All this to say, my dear readers, that although I haven't been on here as often as I used to, or as I'd like, I do not plan to abandon this blog space.  I am on Pinterest, and yes, it is seductive.  It is far easier at the end of a long day to go onto Pinterest for a little while and search keywords, falling down the rabbit hole of beautiful images linked from other beautiful images, creating themed boards meant to share beauty in an organized and thematic way.  (And yes, I do have a Domythic board...several actually!)  Searching for the images that I find beautiful and finding so very many available at one resource...it's seductive and stress-relieving.  But I cannot let this fun and useful tool replace what I've already built here.  I can't replace creating my own words-and-image creations, exposing my thoughts and enthusiasms...with rehashing already-created visuals on a variety of pin boards.  Both of them have their place, but they cannot replace each other.

By the way, there is another reason for my recent absence on this blog.  Just a reminder...I am now working as a Deputy Editor of Faerie Magazine, and although it's wonderful and satisfying work, it is also quite time-consuming, and takes up time and energy I normally would have spent on my blogs.  The last three issues of Faerie Magazine have all featured multiple articles from me, some of which are quite Domythic in subject.  I'm really proud of what we've been creating in our newest issues, with a new team, a new look, and a new purpose.  I highly recommend you get a subscription!  And at the end of this month, our Fall issue will be on the magazine racks of every Barnes & Noble store in the United States

Friday, August 22, 2014

Describing Your Home

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Lately I've been thinking about words and the power they have to transform the way you see the world around you.  Finding out an object's or person's story and background are part of the appeal, but there's also just a certain response we have to the words themselves....reading an object described in an appealing way.

I'm sitting at my library desk looking at a small vase of Black-Eyed Susan flowers a coworker brought in and set on the work table.  Lovely as they are, my eyes don't focus on them, but if I were to write a little paragraph describing their yellow arched petals and dark centers facing up toward the fluorescent light, I would somehow see them differently.  The very process of writing about something is alchemical.  It transforms the object.

I've begun incorporating this rumination into my life in different ways: I'm working on a little list of simple paragraphs describing our library's most endearing and fascinating patrons who come in daily.  For no further reason than just to celebrate their characters.  I've decided to start writing short creative fiction pieces based on the modeling shots I've taken over the last few years.  My claim with the photos I'm involved in is that I like to take shots that tell a story...now I'm going to start telling those stories (I'm working on a personal website hub that will lead to all my creative endeavors, including this blog, my modeling, and those stories among much more).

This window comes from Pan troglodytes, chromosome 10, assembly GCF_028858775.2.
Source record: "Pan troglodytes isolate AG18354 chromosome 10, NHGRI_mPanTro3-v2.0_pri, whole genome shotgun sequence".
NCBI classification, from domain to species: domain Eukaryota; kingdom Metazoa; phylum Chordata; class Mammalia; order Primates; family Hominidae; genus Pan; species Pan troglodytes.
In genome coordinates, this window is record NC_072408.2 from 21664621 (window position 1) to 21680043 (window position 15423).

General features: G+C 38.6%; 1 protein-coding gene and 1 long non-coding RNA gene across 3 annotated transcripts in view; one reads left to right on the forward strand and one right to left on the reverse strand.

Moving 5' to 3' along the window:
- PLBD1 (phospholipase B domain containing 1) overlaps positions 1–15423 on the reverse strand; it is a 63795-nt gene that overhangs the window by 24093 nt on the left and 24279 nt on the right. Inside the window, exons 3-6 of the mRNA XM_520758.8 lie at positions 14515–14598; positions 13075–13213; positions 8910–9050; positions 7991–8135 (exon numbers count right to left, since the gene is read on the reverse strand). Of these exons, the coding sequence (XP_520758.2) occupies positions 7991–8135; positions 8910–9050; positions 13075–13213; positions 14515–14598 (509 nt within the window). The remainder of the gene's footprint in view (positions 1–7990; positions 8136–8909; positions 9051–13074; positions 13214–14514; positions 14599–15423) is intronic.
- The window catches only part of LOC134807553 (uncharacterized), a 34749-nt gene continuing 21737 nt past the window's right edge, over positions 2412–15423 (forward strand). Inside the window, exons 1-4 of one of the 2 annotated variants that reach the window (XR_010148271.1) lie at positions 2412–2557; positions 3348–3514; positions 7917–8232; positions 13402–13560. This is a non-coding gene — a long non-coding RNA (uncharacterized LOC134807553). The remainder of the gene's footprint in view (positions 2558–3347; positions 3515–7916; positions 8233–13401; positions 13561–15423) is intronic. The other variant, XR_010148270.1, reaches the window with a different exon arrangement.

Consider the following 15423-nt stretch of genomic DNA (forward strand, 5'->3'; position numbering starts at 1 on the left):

The final way I've tried to incorporate this awareness of the power of description is by writing a short piece simply describing my own home.  And guess what?  Here's where you come in.  I started the below piece of writing just to see how writing a description of my home, as if it were for a story, would make me feel.  And the result was wonderful!  I saw and appreciated the place in a whole new way!  I only described the exterior of the building and the gardens, but everything magically transformed to be more charming, more enchanting. 

You really should try it!  And if you do, I'd LOVE to see the results, either here or on the Domythic Bliss Facebook group!


Here's mine:




                The little house known as Catty-Corner Cottage lives up to its name from the first moment you see it.  Not only is it located quite literally on the catty-corner of two streets, but it is a cozy little white Cape Cod cottage, surrounded by a frame of profuse flowers and shrubs.  The neighborhood is charmingly old-fashioned: All the neighbors, mostly older retirement-age couples, look out for each other and will even occasionally have a neighborhood picnic, bringing together pie, barbecue, and gossip.  It is simultaneously an entirely ordinary community and marvelously rare.  And right in the center of it all stands Catty-Corner Cottage.